As we all know, our bones are connected through our joints such as the knees, hip, fingers and toes.

Wherever the bones connect is a cartilage, which acts as a protective layer that guarantees our joints bend and rotate seamlessly without pain. However, the cartilage cannot sustain this constant grind by itself. It needs the support of “synovium”, a fine membrane that produces fluid to lubricate and supports the movement of the joints. Over time, the cartilage wears thin along with the synovium which causes an inflammation and results in a case of “osteoarthritis” or “rheumatoid arthritis”.

In the case of osteoarthritis, the cartilage have corroded to the point that bone scrapes on bone. This outcome doesn’t necessarily result from a few years of abuse but from a lifetime of every day stress on the joints. In fact, studies suggest that people over the age of 50 have, to a certain degree, been affected by osteoarthritis on at least one joint. Furthermore, men and women are equally affected by this form of arthritis.

With the condition of rheumatoid arthritis, an impaired synovium is the root of joint problems. Physicians and health experts aren’t quite confident what may cause it but most suspect rheumatoid arthritis is an illness of the immune system aimed at selected tissues throughout the body such as the synovium along the joints.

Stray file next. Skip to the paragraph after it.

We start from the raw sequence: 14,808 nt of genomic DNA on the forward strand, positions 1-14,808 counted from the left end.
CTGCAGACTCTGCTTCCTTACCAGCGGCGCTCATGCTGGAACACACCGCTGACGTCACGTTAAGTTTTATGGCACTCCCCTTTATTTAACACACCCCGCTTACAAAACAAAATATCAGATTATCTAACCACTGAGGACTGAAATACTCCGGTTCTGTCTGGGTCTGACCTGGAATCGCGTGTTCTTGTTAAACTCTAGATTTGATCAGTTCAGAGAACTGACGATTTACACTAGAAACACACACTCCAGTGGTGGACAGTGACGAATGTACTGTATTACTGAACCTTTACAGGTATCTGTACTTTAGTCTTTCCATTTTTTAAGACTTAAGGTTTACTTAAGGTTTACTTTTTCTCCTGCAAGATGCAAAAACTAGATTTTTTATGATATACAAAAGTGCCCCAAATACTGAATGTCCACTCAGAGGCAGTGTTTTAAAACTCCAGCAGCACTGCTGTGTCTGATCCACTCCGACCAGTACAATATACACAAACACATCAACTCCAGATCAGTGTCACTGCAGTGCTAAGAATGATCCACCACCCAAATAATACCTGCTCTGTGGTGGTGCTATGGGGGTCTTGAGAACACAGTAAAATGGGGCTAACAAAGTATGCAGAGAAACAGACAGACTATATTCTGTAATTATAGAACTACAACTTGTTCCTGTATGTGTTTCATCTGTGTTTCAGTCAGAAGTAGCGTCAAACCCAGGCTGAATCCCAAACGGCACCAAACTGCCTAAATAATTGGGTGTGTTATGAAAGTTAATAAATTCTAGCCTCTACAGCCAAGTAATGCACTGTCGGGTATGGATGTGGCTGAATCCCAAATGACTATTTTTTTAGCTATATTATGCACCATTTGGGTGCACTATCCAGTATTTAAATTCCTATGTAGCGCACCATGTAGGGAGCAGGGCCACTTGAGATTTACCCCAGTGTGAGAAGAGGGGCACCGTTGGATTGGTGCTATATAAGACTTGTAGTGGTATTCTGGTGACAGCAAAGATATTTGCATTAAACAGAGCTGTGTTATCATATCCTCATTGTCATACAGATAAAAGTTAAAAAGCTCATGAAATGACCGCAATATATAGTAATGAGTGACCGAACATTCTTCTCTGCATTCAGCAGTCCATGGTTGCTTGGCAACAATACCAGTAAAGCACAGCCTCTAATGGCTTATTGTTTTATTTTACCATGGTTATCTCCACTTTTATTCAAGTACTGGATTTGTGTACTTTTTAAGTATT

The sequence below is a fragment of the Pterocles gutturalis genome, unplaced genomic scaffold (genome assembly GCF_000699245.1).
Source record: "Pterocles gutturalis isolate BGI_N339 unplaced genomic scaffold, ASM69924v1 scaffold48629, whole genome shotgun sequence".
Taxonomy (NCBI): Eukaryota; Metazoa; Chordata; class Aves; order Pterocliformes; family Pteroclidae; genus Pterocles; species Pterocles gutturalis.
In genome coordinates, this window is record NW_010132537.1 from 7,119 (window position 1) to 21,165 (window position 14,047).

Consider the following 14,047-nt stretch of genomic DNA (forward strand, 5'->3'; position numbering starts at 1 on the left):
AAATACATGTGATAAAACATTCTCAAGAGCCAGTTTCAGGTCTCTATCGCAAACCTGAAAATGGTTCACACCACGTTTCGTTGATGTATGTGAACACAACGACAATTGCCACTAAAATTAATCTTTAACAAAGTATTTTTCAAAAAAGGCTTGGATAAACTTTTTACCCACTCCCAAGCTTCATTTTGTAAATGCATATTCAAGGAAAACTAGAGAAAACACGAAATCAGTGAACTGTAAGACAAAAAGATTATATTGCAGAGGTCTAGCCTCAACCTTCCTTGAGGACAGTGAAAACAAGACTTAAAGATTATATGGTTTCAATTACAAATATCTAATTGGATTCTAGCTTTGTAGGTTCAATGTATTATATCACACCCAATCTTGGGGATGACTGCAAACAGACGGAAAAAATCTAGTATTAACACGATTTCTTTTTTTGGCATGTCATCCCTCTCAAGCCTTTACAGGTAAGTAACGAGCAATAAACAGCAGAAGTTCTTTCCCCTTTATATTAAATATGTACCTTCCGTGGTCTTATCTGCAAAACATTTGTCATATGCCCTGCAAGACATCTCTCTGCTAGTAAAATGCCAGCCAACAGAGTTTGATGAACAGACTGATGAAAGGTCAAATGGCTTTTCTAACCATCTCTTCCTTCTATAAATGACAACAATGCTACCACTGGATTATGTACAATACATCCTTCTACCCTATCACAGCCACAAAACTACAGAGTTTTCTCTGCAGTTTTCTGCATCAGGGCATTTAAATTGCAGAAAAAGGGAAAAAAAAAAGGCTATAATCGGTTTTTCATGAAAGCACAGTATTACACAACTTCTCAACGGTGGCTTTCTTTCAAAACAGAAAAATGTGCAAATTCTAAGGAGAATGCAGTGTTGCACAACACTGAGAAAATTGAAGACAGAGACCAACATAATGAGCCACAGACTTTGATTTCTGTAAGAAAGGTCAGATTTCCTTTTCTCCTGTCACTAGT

Symptoms of rheumatoid arthritis starts with red, inflamed, tensed, and painful joints which could then lead to scar tissue forming in the joints and on worst cases, the bones merging together. Women are more prone to this disease while studies show it also affects teenagers.

Exercise as a Prevention Method

To ward off any threat of arthritic pain, exercising is always the best line of defense against it. Low-impact workouts and stretching can help to develop well-built muscles while also retaining the flexibility of the joints. Especially for those over the age of 50, it is important to get off the couch, stop making excuses and start exercising.

Here are a few basic ways to reduce the risk of arthritic pain:

1. Lose Excess Weight

First of all, losing weight is the most significant factor an overweight person could do to prevent against osteoarthritis. Any additional pounds can only add to the strain the knee joints are bearing. To illustrate, if you are 10 pounds overweight, you will be subjecting your knees to 60 pounds per square inch of extra pressure with every step you take. Gradually, that extra pressure can be the key ingredient in grinding down the cartilage in your joints.

Studies has clearly shown that weight reduction can greatly benefit a person in regards to minimizing the chance of developing osteoarthritis by 50%.

2. Muscle stretching

Stretching is one of the best ways to relieve tension on the muscles before any kind of activity. Either by waking up in the morning or before any exercise, it is important to loosen up those muscle tissues to avoid injury and joint pains. For every stretch, try to hold it steady for 15-20 seconds then relax. It is also a good idea to consult your doctor for stretching techniques in areas prone to arthritic pain.

3. Walk

Start a healthy habit of taking long walks at least three times a week. If your workplace is just a few blocks down the road, start out early and walk the distance. Also, when at work, take the stairs and pass on the escalators and elevators. This healthy trait would lead to a an active lifestyle and minimize your chances of osteoarthritis as you grow older.

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